Monday, June 01, 2009

BookExpo America 2009: The Big Books of the Show
By Louisa Ermelino -- Publishers Weekly, 5/30/2009

There are so many “big books” being presented at the show this year, so many household name authors in every genre, that it couldn’t be a more exciting time for booksellers and booklovers. With so much uncertainty about the business of publishing and the winds of change in the industry, it’s a good time to focus on what BEA is all about: getting the word out about books. Although many wondered, “What’s going to happen when the tsunami of Dan Brown [The Lost Symbol, Doubleday, Sept.] hits the stores and takes over?,” it’s unlikely even Dan Brown can steal the thunder of the bounty to come.

And, according to Joe Drabyak, of Chester County Books in West Chester, Pa.: “I don’t think anybody’s going to make money on The Lost Symbol. For The Da Vinci Code he was embraced by the independents. We sold 2,800 hardcover copies. We were one of the stores that had him for a signing. It’s going to be like Harry Potter. Everybody’s going to have Dan Brown. I’m very concerned about the price war. Amazon is discounting it 48% and Barnes & Noble’s going to counter.”
Another overheard comment, positive this time, was that because there are so many strong lists from so many publishers, rather than the competition making sales more difficult, it will bring people into the stores.
“There are fabulous novels by William Trevor [Love and Summer, Viking, Sept.], A.S. Byatt [The Children’s Book, Knopf, Oct.] Margaret Atwood [The Year of the Flood, Doubleday/Talese, Sept.] and Dan Chaon [Await Your Reply, Ballantine, Aug.], said Sheryl Cotleur, buying director from Book Passage in Corte Madera, Calif. “It’s as if all these authors jumped forward just when the publishing industry needed them. There’s also Paul Auster [Invisible, Holt, Oct.], Nicholson Baker [The Anthologist, Simon & Schuster, Sept.], Jeannette Walls [Half-Broke Horses, Scribner, Oct.] and Barbara Kingsolver [The Lacuna, Harper, Nov.]. For nonfiction, forthcoming are Malcolm Gladwell [What the Dog Saw, Little, Brown, Oct.], Rebecca Solnit (A Paradise Built in Hell, Viking, Aug.] and Diane Ackerman [Dawn Light, Norton, Sept.]. I was going through the catalogues just flipping out—not only who’s publishing but the quality. We couldn’t need it more.”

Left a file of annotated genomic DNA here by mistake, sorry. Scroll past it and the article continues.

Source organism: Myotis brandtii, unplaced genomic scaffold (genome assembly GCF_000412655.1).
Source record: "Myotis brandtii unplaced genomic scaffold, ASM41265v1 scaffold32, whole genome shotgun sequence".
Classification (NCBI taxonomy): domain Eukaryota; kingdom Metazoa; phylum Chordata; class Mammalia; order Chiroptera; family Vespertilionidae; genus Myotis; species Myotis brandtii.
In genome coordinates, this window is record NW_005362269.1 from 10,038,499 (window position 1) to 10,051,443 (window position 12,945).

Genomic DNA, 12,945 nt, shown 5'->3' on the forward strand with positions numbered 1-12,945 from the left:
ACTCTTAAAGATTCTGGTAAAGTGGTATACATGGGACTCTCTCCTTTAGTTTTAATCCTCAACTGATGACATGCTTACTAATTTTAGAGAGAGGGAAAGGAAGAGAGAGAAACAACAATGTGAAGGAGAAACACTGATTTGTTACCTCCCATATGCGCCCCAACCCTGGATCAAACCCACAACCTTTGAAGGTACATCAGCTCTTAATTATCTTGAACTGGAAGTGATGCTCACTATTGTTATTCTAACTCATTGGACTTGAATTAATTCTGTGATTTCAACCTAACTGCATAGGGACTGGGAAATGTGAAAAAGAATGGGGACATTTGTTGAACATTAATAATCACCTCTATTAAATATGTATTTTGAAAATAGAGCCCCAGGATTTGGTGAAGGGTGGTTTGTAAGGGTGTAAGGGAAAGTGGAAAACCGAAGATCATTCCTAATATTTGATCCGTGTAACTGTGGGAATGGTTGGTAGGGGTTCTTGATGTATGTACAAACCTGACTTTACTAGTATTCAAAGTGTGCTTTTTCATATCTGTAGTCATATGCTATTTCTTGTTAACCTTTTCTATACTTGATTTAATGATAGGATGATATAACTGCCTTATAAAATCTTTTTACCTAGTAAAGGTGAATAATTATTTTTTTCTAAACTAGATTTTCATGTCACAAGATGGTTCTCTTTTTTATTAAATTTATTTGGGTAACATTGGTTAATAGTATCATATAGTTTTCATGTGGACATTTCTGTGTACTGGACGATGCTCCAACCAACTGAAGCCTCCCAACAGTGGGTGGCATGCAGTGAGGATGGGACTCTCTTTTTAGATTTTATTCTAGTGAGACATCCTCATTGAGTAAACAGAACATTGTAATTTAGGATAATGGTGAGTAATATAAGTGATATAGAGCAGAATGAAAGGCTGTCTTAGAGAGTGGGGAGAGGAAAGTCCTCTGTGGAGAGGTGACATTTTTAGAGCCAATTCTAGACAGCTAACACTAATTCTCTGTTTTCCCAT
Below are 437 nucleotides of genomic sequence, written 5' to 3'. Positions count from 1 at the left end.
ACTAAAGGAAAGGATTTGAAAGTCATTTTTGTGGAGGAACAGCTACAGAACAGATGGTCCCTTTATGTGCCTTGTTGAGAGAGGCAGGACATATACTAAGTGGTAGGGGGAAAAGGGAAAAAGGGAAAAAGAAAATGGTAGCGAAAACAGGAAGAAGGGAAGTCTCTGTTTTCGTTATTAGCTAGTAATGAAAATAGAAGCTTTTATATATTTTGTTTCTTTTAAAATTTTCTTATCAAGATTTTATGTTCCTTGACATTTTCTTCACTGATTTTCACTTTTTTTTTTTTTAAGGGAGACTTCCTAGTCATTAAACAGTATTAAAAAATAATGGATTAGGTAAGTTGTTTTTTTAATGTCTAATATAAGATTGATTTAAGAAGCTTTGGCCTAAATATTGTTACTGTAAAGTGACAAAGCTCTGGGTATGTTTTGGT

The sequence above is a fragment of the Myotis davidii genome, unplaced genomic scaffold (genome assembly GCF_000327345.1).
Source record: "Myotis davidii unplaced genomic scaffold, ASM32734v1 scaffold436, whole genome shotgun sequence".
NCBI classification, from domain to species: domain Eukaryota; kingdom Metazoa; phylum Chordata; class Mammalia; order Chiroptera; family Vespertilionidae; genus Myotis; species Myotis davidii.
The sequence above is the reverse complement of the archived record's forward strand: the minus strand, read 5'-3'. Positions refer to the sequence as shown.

Dick Hermans, founder of Oblong Books in Milford, N.Y., is another happy bookseller. “Books will sell this holiday season. People realize buying books is the best investment you can make—14 hours for $25.” He added, joining the cacophony, “This fall is incredible. It’s going to be the best year ever.”
Mark Brumberg from the National Yiddish Book Center, Amherst, Mass., is “really looking forward to reading the new Nicholson Baker, billed as “a seductive meditation on poetry.”
Highly anticipated from Little Brown/Reagan Arthur in January is the sophomore effort from award-winner Joshua Ferris, The Unnamed, whose protagonist is a man who can’t stop walking. Michael Pietsch couldn’t stop talking about it at the autographing section and while he is the publisher, his enthusiasm went beyond business.
Mary Ann Ryan, the owner of Ryan Books in New York City, has it high on her list. “Joshua Ferris’s first book [Then We Came to the End] was so great, I have high hopes for his second one.” Kelly Estep, a bookseller from Carmichael’s, Louisville, Ky. (and, incidentally, PW’s Bookseller of the Year) agreed: “His last book was so good, I can hardly wait to see what he’s doing next.”
Read the full PW report here.
Click here for coverage of the big children's books of the show.
Click here for more BookExpo America 2009 coverage from PW.

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